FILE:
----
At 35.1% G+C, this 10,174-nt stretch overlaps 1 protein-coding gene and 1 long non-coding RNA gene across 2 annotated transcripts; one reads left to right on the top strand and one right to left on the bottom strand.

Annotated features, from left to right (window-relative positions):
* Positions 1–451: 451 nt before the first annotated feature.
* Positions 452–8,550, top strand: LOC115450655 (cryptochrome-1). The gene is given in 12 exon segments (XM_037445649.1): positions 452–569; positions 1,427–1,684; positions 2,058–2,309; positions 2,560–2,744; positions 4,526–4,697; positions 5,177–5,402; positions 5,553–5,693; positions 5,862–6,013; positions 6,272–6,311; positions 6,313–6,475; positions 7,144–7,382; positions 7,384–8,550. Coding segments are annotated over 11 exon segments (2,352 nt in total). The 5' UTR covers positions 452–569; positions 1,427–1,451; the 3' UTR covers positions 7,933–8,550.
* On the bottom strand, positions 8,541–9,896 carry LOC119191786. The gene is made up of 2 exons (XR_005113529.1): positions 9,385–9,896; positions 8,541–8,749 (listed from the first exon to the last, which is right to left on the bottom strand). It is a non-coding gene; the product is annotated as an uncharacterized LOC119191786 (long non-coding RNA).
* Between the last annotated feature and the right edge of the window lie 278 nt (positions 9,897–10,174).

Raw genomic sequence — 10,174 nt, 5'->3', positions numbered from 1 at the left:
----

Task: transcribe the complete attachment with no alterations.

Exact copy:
At 35.1% G+C, this 10,174-nt stretch overlaps 1 protein-coding gene and 1 long non-coding RNA gene across 2 annotated transcripts; one reads left to right on the top strand and one right to left on the bottom strand.

Annotated features, from left to right (window-relative positions):
* Positions 1–451: 451 nt before the first annotated feature.
* Positions 452–8,550, top strand: LOC115450655 (cryptochrome-1). The gene is given in 12 exon segments (XM_037445649.1): positions 452–569; positions 1,427–1,684; positions 2,058–2,309; positions 2,560–2,744; positions 4,526–4,697; positions 5,177–5,402; positions 5,553–5,693; positions 5,862–6,013; positions 6,272–6,311; positions 6,313–6,475; positions 7,144–7,382; positions 7,384–8,550. Coding segments are annotated over 11 exon segments (2,352 nt in total). The 5' UTR covers positions 452–569; positions 1,427–1,451; the 3' UTR covers positions 7,933–8,550.
* On the bottom strand, positions 8,541–9,896 carry LOC119191786. The gene is made up of 2 exons (XR_005113529.1): positions 9,385–9,896; positions 8,541–8,749 (listed from the first exon to the last, which is right to left on the bottom strand). It is a non-coding gene; the product is annotated as an uncharacterized LOC119191786 (long non-coding RNA).
* Between the last annotated feature and the right edge of the window lie 278 nt (positions 9,897–10,174).

Raw genomic sequence — 10,174 nt, 5'->3', positions numbered from 1 at the left: